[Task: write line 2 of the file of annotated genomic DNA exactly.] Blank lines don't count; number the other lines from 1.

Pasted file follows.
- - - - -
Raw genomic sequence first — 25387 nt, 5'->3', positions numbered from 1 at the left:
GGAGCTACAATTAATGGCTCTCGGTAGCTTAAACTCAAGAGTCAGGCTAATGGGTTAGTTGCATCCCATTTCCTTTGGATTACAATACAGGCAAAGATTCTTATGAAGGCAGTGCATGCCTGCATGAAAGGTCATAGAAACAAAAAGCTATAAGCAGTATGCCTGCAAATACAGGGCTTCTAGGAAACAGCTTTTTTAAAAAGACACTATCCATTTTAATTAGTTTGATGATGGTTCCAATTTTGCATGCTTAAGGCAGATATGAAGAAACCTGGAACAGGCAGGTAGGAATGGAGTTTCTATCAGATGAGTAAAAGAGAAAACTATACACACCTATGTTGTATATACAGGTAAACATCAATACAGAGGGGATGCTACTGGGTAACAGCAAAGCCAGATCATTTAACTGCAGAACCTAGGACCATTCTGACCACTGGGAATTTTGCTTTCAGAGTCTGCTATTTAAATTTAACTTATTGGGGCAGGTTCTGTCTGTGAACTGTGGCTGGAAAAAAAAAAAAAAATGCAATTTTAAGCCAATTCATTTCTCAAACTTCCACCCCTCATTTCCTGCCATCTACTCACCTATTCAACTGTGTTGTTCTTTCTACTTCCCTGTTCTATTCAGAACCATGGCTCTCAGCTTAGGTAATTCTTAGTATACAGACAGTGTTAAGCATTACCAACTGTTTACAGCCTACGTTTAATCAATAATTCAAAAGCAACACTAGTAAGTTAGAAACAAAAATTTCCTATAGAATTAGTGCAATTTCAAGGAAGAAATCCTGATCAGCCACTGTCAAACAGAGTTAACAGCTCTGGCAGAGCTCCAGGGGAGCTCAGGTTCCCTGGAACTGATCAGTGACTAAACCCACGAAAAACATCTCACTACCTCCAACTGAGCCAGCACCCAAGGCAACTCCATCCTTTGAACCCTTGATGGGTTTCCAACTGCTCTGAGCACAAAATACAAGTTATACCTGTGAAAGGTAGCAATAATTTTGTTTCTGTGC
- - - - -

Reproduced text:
GGAGCTACAATTAATGGCTCTCGGTAGCTTAAACTCAAGAGTCAGGCTAATGGGTTAGTTGCATCCCATTTCCTTTGGATTACAATACAGGCAAAGATTCTTATGAAGGCAGTGCATGCCTGCATGAAAGGTCATAGAAACAAAAAGCTATAAGCAGTATGCCTGCAAATACAGGGCTTCTAGGAAACAGCTTTTTTAAAAAGACACTATCCATTTTAATTAGTTTGATGATGGTTCCAATTTTGCATGCTTAAGGCAGATATGAAGAAACCTGGAACAGGCAGGTAGGAATGGAGTTTCTATCAGATGAGTAAAAGAGAAAACTATACACACCTATGTTGTATATACAGGTAAACATCAATACAGAGGGGATGCTACTGGGTAACAGCAAAGCCAGATCATTTAACTGCAGAACCTAGGACCATTCTGACCACTGGGAATTTTGCTTTCAGAGTCTGCTATTTAAATTTAACTTATTGGGGCAGGTTCTGTCTGTGAACTGTGGCTGGAAAAAAAAAAAAAAATGCAATTTTAAGCCAATTCATTTCTCAAACTTCCACCCCTCATTTCCTGCCATCTACTCACCTATTCAACTGTGTTGTTCTTTCTACTTCCCTGTTCTATTCAGAACCATGGCTCTCAGCTTAGGTAATTCTTAGTATACAGACAGTGTTAAGCATTACCAACTGTTTACAGCCTACGTTTAATCAATAATTCAAAAGCAACACTAGTAAGTTAGAAACAAAAATTTCCTATAGAATTAGTGCAATTTCAAGGAAGAAATCCTGATCAGCCACTGTCAAACAGAGTTAACAGCTCTGGCAGAGCTCCAGGGGAGCTCAGGTTCCCTGGAACTGATCAGTGACTAAACCCACGAAAAACATCTCACTACCTCCAACTGAGCCAGCACCCAAGGCAACTCCATCCTTTGAACCCTTGATGGGTTTCCAACTGCTCTGAGCACAAAATACAAGTTATACCTGTGAAAGGTAGCAATAATTTTGTTTCTGTGC